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Submitting Packages

If you decide to create update packages, the following is the procedure we suggest following in order to submit them for inclusion in the Fedora Legacy Project.

1. Identify the vulnerability and the solution for it. You may want to get some consensus on your approach with the Fedora Legacy members (e.g., by soliciting feedback on the Bugzilla entry) before you proceed if you are uncertain about anything.

2. Obtain the patch(es) needed to fix the vulnerability and update the package .spec file for the patch(es). For making QA easier, it's a good idea to re-use existing, publicly available patches and packages (especially from RHEL) as far as possible and reasonable.

3. Create your updated SRPM package. Use the latest update (by Red Hat, Fedora, or Fedora Legacy) as a basis. A Script may help to find the latest updates.

4. Check that your package conforms to the QA Checklist below. You may want to test build your package using mach or mock . See here for more info.

5. Sign the package with your GnuPG key (see PGPHowTo ). Do not use rpmbuild --sign but instead use rpm --addsign to sign the package.

6. Upload the package to a public server (preferably web accessible).

7. Submit a new Bugzilla entry (making sure you select Fedora Legacy for the package), which includes at least the following

  • A direct URL to the SRPM package(s).
  • sha1sum of the package(s)
  • Short description of the package changes (usually a copy of the changelog in the .spec file).
  • List and provide a link to the used sources, patches and/or advisories (unless they're already posted in previous comments for that bug).
  • Ensure the StatusWhiteboard is set up properly. (Not everyone has Bugzilla privileges to be able to do this. If Bugzilla won't let you change it, don't worry about it, as all bugzilla items are reviewed by those who can change the StatusWhiteboard for you.
  • The Bugzilla entry should be GnuPG signed ("gpg --clearsign"). (Bear in mind that it is often helpful to ensure that your text lines are not longer than 80 characters, as the Bugzilla web server will wrap lines > 80 chars and corrupt the posting so the GPG signature cannot be properly verified. Also bear in mind that failure to verify GPG signature never has held up progress on a Legacy bug ticket.)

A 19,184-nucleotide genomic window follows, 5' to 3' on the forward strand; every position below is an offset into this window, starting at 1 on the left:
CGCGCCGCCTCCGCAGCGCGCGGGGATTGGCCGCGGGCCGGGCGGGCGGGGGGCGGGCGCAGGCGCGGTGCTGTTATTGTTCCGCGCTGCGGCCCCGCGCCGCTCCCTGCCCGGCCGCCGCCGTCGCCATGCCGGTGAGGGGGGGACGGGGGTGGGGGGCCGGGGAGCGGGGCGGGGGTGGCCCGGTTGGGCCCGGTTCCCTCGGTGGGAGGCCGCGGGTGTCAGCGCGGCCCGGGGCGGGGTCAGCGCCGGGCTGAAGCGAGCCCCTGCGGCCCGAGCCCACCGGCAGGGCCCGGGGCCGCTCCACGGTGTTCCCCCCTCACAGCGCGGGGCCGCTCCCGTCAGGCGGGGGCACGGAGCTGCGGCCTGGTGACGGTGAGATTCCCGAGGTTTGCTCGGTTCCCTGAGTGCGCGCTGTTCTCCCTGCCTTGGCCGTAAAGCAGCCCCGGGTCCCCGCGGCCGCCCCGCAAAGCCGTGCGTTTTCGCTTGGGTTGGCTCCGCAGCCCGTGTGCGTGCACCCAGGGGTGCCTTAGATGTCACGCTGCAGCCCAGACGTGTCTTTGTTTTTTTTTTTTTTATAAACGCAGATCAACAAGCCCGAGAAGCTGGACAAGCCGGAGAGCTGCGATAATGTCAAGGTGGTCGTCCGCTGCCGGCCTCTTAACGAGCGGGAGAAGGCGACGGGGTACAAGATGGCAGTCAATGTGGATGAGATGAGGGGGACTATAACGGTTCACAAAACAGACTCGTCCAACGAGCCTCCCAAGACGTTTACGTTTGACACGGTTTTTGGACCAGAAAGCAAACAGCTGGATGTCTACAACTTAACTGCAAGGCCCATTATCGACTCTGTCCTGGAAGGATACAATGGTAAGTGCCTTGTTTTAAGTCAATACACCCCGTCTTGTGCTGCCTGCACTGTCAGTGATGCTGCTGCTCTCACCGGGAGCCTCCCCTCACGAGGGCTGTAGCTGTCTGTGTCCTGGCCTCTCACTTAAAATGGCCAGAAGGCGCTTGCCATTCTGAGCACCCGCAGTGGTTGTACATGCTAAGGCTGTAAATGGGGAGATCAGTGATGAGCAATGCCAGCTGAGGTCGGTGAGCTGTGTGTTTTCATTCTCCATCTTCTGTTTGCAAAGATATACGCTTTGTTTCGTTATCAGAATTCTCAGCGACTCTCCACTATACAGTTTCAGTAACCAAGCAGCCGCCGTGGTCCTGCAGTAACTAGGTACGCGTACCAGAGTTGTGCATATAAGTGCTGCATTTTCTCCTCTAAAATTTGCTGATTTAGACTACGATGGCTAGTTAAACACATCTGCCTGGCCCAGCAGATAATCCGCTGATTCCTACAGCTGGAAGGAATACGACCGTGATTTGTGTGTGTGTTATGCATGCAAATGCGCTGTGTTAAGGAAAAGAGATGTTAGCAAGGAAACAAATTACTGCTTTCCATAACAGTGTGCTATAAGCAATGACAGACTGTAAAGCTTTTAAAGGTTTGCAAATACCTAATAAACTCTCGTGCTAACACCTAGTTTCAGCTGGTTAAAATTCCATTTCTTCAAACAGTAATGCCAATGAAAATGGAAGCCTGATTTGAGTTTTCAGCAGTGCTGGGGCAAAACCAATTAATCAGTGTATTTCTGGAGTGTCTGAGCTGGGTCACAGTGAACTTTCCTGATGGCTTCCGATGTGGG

QA Checklist

The following is a QA checklist (adapted from the QAChecklist). This is simply a checklist of things that can be done for each source package during the package creation/modification process. Each package may have steps unique to that package which are not listed here.

(Please note that a lot of this checking may not be necessary for Legacy packages which are udpated from previously-existing Fedora Core packages, as most of these things should have already been done by the Core developer. Much of the below may be overkill for Legacy usage; but it is good to know of these items anyway.)

1. Are the sources from upstream pristine and free from trojans?

  • Whenever possible verify GnuPG signatures, or even ask the upstream developers themselves to confirm the integrity of sources.
  • Another good source is to look within SRPMS of other distributions.

2. Are the pre- and post-install and uninstall scripts correct?

  • If it installs files named .so. into %{_libdir}, is there a %post -p /sbin/ldconfig and a %postun -p /sbin/ldconfig?
  • If it has info files, is there a %post script which installs them, and a %postun script which removes them (and only on removal, not on an upgrade)?
  • Do the scripts do anything which might be a security risk?
  • Changing or adding root GnuPG keys.
  • Changing existing firewall or tcp_wrapper settings.
  • Creating accounts without proper security or with default passwords.
  • Installing daemons which run as root, or as another standard user such as nobody, instead of as a dedicated user created for that deamon?

If so, at a minimum the installer must be warned about the issue during the install process. Preferably such issues should be removed if at all possible.

  • If a daemon's configuration is changed, is the deamon restarted or forced to reload the configuration? If not, is a suitable message displayed to alert the installer about the changes?

3. Check for missing BuildRequires. For more information, see this posting. 4. Is the Group tag an official one? See /usr/share/doc/rpm-*/GROUPS. 5. Are all paths within the .spec replaced with macros? 6. If the package has a DesktopEntry, are the VFolder categories ok?

  • See FedoraDesktopEntryGuidelines
  • When the .spec uses desktop-file-install for to install menu entries, do not forget "BuildRequires: desktop-file-utils"

7. Does the package have any %{buildroot} macros? If so, they should be replaced with $RPM_BUILD_ROOT. 8. Does the package have any %{optflags} macros? If so, they should be replaced with $RPM_OPT_FLAGS. 9. Does the package install any unowned directories? Read the thread at for details. 10. Parallel makes using -jX generally speed up builds, especially on SMP machines. This is correctly accomplished by using make %{?_smp_mflags} in .spec files. However, not all packages are parallel build clean. To catch some of these errors, packagers and QA testers may want to add %_smp_mflags -j3 to /.rpmmacros, even if they use UP machines. 11. Does the package naming scheme follow the Fedora Legacy RPM Versioning conventions?

(Disclaimer: QA checklist above copied on 10/23/2006 by D.Eisenstein from <>. Please note that it may be buggy or have wiki-links missing. If there are errors, please either fix them, bring them up on the fedora-legacy-list, or write me about them. Thanks!)